Here is the July 2014 follow-up to my post on the July 2013 track map for female polar bears being followed by satellite in the Beaufort Sea by the US Geological Survey (USGS) – “Ten out of ten polar bears being tracked this summer in the Beaufort Sea are on the ice.”
See that post for methods and other background on this topic, and some track maps from 2012 (also available at the USGS website here).
The USGS track map July 2004 is copied below (Fig. 1).
Compare this to June’s map (Fig. 4). The 20 bears from May (down to 14 in June) are now down to 13. All seven of the bears outfitted with glue-on satellite transmitters in April [either males or subadult animals] have either moved out of the area or their tags have fallen off or stopped transmitting. This means that all of the bears shown on the June and July maps below are females.
One bear has moved into Canadian territory and another is well into the Chukchi Sea. This is now known to be a typical rather than unusual phenomenon, and is pertinent to the bigger picture of what constitutes a discrete geographic subpopulation for polar bears.
“…the PBSG definitions of 19 subpopulations are not consistent with the IUCN, where subpopulation refers to a geographically or otherwise distinct group.” Pg. 16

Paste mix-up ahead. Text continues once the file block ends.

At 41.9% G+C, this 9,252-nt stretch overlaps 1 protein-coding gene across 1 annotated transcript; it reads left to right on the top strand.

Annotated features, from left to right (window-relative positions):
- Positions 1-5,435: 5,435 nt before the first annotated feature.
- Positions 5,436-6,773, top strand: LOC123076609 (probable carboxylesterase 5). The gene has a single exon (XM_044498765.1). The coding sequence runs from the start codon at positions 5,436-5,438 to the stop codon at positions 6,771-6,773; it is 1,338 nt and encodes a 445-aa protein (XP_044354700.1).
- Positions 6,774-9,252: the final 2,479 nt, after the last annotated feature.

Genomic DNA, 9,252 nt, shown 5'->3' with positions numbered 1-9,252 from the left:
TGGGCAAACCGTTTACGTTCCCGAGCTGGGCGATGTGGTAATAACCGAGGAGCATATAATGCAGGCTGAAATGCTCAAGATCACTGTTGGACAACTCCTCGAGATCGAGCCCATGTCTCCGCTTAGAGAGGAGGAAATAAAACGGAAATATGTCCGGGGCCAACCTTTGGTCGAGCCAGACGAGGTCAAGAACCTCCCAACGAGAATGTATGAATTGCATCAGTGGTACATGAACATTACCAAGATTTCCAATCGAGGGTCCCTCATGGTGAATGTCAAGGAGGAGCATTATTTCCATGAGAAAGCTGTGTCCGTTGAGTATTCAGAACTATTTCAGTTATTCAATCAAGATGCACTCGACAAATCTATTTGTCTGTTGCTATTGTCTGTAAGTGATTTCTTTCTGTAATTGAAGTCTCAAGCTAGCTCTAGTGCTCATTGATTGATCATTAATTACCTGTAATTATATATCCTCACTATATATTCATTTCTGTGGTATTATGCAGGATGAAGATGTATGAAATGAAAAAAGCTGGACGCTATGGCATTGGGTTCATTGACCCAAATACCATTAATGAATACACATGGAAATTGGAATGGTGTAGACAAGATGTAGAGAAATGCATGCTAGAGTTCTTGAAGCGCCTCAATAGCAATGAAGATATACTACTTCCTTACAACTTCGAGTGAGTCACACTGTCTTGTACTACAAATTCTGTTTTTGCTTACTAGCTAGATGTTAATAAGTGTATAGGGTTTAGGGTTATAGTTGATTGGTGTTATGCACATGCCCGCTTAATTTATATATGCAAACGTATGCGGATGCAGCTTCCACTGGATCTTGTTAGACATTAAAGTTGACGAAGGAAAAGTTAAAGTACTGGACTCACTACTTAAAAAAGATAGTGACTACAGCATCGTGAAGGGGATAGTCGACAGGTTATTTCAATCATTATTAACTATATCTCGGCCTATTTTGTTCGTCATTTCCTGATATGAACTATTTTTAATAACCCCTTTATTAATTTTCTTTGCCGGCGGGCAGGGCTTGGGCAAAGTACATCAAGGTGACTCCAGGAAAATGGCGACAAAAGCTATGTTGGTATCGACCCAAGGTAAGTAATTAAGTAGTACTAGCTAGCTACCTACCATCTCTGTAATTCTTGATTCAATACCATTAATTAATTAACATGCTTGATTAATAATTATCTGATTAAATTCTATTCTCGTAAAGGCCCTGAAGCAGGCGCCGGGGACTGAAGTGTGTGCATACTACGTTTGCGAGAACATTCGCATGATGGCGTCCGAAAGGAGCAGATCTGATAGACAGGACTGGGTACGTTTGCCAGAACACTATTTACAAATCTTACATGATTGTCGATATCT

“A number of unresolved issues remain [with subpopulation boundaries] – many of the current boundaries are arbitrary and don’t make sense, some subpopulations overlap, and the general public view populations differently.” Pg. 20 [my bold]
Nice to see the collared bears confirm these assertions for all to see.
Southern Beaufort polar bear ‘decline’ and reduced cub survival touted in 2008 was invalid, PBSG now admits March 24, 2014
Chukchi-Beaufort sea ice atlas: check out polar bear habitat 1850-2013 February 19, 2014
Amstrup, S.C., Durner, G. M., Stirling, I. and McDonald, T. L. 2005. Allocating harvests among polar bear stocks in the Beaufort Sea. Arctic 58:247-259. http://arctic.journalhosting.ucalgary.ca/arctic/index.php/arctic/article/view/426